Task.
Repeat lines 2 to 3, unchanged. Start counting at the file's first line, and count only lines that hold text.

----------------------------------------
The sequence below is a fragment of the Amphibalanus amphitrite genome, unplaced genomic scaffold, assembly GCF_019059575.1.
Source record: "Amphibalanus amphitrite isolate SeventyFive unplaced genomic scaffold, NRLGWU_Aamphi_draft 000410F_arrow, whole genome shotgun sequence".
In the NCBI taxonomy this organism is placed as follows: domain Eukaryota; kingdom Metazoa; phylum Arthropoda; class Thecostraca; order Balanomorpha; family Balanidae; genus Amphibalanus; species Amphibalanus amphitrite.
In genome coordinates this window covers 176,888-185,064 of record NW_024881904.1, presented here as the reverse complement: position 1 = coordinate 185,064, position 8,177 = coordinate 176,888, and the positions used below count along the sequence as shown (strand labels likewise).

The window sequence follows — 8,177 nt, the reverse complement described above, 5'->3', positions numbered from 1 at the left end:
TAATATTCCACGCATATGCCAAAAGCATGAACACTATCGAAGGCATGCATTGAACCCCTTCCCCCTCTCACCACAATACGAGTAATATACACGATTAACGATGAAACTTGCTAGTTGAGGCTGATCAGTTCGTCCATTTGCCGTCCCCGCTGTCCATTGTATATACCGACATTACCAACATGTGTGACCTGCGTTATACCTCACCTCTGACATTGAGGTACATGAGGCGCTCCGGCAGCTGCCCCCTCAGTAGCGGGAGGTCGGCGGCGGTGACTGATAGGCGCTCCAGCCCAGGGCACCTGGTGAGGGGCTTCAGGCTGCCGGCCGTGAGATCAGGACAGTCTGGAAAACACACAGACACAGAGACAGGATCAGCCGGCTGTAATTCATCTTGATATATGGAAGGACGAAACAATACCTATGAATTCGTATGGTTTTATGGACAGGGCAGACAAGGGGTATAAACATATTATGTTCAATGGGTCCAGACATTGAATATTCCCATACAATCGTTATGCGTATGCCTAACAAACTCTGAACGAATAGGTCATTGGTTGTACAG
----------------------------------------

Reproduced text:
Source record: "Amphibalanus amphitrite isolate SeventyFive unplaced genomic scaffold, NRLGWU_Aamphi_draft 000410F_arrow, whole genome shotgun sequence".
In the NCBI taxonomy this organism is placed as follows: domain Eukaryota; kingdom Metazoa; phylum Arthropoda; class Thecostraca; order Balanomorpha; family Balanidae; genus Amphibalanus; species Amphibalanus amphitrite.